Intel Active Management Technology (AMT) gives advanced users the ability to remotely manage their NI CompactDAQ systems. This low-level hardware access is performed via the primary Ethernet interface and allows the remote user to power up or down their NI CompactDAQ system, check the current system status, redirect the console output to the remote user, and many other management tasks without any interaction with the NI CompactDAQ software.
3. Embedded OSs
The cDAQ-9138 and cDAQ-9139 are the first NI Compact chassis with a built-in controller to run embedded OSs. You can use Windows Embedded Standard 7 (WES7) for an extensive ecosystem of software and integrated user interface features or choose LabVIEW Real-Time for headless operation and increased reliability.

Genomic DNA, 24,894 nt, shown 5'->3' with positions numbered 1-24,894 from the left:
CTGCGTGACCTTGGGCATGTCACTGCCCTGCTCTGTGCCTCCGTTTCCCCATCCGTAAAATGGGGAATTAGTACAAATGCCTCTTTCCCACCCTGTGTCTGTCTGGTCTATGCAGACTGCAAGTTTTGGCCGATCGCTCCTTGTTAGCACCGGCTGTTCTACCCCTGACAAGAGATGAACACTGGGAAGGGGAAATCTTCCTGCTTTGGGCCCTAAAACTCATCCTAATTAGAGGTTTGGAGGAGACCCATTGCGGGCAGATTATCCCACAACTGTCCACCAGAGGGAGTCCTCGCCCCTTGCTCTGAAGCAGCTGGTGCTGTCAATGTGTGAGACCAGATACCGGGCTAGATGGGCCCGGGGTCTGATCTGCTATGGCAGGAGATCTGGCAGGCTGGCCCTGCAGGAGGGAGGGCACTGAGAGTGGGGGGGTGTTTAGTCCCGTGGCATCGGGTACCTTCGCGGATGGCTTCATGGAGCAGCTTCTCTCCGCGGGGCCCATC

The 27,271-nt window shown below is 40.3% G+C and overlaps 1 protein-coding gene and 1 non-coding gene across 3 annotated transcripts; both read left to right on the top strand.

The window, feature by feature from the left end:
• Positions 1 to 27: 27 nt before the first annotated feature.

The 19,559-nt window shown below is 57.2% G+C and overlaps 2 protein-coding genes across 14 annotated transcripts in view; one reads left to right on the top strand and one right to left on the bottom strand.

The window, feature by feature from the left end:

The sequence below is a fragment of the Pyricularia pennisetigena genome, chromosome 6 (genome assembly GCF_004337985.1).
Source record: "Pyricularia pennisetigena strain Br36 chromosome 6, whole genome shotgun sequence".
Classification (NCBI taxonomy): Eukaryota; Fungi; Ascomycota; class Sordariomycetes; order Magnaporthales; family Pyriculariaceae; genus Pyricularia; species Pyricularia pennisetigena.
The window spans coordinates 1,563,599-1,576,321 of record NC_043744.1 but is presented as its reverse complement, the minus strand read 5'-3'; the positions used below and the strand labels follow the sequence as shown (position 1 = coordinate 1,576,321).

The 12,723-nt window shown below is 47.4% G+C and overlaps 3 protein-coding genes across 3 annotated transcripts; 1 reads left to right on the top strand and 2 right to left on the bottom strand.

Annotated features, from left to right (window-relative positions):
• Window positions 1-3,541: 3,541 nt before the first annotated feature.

Reliability is critical to guarantee that an application runs correctly for an extended period of time, which is needed for many embedded applications. Both WES7 and LabVIEW Real-Time have features and properties that make them a good choice for tasks requiring extended operation. WES7 also gives you the ability to use the extensive Windows software ecosystem and the LabVIEW for Windows platform. Using WES7, you can take advantage of functions found in .NET assemblies, ActiveX controls, and DLLs; or directly connect to a remote database for logging with ease. Additionally, you can use the built-in VGA display output to implement your user interface, which reduces system costs and maintenance requirements by eliminating the need for a dedicated user interface computer.